Ladies With Type 2 Diabetes Need Foods Rich in Magnesium!

Every woman who has Type 2 diabetes needs foods that are rich in magnesium. Here’s what you need know about why, what, and how to get the magnesium a diabetic body needs.

1. Why women who have Type 2 diabetes need to pay special attention to magnesium:

Researchers at the Department of Epidemiology and Program on Genomics and Nutrition, School of Public Health, and Center for Metabolic Diseases Prevention at the University of California at Los Angeles, have found that a relatively small amount of magnesium in the diet… just 100 mg a day… reduces markers of inflammation that are associated with tightened arteries and high blood pressure. Since inflammation fuels both weight gain and insulin resistance, getting 100 mg of magnesium a day should be a high priority for women with Type 2.

2. What do you need to eat to get magnesium?

You can get magnesium from any green plant food. Plants cannot make chlorophyll without magnesium… if it’s green and leafy, it definitely contains magnesium. You can tell which vegetables in the produce bin contain the most magnesium by looking at their stems and leaves. If the leaves slump inward, or if the stem is thin and limp, the plant was grown with a minimum of magnesium. Green vegetables with firm but tender stems and leaves that “stand up and salute you” are highest in magnesium.

Other good food sources of magnesium include nuts, seeds, and minimally processed whole grains. Magnesium is retained by stone grinding processes but lost in machine grinding processes. The magnesium in corn is much more readily available to the body if it’s been nictalized, the process used in Mexico to make masa for tortillas. The corn kernels are soaked in lye water, dried, and ground to make masa for tortillas or grits for breakfast cereal.

3. How you need to get your magnesium?

Since the magnesium in food is water-soluble, you shouldn’t mix high-magnesium foods with large amounts of high-fat foods, although up to a tablespoon (100 calories or 420kj) of fat at the same meal is a problem. It’s also better to avoid combining magnesium-rich foods with tannin-rich foods, such as tea and blueberries. And it’s also best not to combine your leafy greens with soy which contains many useful nutrients, but also some natural “soaps” that catch magnesium and other minerals.

4. What about supplements?

It’s better to get magnesium from food, rather than supplements, because of the range of nutrients in real food. If you take magnesium supplements, don’t take more than 400 mg at a time to give your body a chance to absorb the whole dose.

Home Care Services Help Seniors With Diabetes Type 2 Diagnosis

Diabetes is an equal opportunity disease. It afflicts both the young and old alike. While young adults are typically able to manage the disease by themselves, seniors often need more help to combat diabetes and in our area turn to at home care services for assistance.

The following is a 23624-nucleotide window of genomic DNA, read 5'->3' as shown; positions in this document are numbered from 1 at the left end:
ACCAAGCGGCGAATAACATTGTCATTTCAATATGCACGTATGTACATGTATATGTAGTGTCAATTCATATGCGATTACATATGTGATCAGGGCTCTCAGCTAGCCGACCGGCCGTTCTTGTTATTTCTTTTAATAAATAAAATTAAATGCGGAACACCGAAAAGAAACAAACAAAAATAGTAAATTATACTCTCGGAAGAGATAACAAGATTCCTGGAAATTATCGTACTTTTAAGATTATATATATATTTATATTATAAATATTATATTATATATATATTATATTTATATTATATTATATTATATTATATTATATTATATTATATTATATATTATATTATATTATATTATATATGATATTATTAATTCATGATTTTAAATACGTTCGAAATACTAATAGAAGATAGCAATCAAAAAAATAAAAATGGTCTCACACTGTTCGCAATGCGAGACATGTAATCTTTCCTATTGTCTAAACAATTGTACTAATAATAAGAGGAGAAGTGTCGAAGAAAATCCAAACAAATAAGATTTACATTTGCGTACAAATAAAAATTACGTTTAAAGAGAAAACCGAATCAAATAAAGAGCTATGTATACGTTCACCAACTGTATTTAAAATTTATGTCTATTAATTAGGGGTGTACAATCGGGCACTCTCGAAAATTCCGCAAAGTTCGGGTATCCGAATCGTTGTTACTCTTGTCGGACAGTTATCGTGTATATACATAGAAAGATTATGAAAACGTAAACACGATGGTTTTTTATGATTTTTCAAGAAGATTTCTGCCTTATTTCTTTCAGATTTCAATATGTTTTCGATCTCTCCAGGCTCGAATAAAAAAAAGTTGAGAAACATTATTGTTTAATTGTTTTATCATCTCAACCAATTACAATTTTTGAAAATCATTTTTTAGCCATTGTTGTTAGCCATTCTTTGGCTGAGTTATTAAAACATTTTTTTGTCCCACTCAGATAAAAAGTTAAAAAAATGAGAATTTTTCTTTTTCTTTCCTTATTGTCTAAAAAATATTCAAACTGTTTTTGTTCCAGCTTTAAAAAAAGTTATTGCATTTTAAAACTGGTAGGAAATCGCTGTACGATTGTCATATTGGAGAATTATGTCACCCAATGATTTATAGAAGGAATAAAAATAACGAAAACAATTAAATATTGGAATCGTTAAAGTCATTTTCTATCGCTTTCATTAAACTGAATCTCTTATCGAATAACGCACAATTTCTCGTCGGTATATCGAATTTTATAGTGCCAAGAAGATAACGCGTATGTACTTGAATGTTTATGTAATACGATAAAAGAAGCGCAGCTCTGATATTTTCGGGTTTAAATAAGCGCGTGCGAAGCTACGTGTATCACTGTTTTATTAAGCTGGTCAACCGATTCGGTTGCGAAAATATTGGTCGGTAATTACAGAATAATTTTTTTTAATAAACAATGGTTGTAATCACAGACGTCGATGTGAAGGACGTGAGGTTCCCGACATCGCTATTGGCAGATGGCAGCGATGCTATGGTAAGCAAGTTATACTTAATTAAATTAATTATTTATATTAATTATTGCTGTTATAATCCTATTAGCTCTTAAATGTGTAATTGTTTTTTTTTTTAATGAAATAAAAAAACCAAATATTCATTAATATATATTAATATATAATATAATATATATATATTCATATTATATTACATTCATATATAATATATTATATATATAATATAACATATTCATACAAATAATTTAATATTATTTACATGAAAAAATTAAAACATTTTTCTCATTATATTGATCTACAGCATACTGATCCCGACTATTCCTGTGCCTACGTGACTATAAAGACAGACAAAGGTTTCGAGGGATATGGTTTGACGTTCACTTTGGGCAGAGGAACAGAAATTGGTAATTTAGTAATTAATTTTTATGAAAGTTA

Type 1 diabetes typically begins earlier in life, while a diabetes type 2 diagnosis is associated with older adults. Seniors can reduce the risk of a diabetes type 2 diagnosis in many ways, especially with regards to improving diet and exercise. A study showed that people 60 years and older reduced a diabetes type 2 diagnosis by 71 percent by getting thirty minutes of exercise five times a week combined with a low-fat, low-calorie diet.

Caregivers with companies that provide at home care services provide extensive training to care for seniors with a diabetes type 2 diagnosis. These professional caregivers assist seniors with managing their disease by subtly but significantly helping to change their lifestyle. This includes:

• Regularly monitoring blood glucose levels so they know what food they can eat, how much they can eat, how much exercise they need every day, and how much insulin they need.

• Assisting with a regular exercise regimen, which is important to reduce or prevent a diabetes type 2 diagnosis in seniors. This usually includes at least thirty minutes of exercise at least five days a week, which increases blood glucose levels and improves overall energy and health.

• Medication compliance, which is essential to controlling diabetes. At home care services ensure that medications are taken exactly as they are prescribed by their physician.

• Helping to establish a balanced diet, which includes knowing which foods both positively and negatively affect blood glucose levels.

• Monitoring weight loss, which can be very difficult for seniors who have difficulty with mobility. Losing weight is critical to managing diabetes because studies show that approximately 90% of diabetics are overweight and that living at their appropriate weight is critical for maintaining ideal blood glucose levels.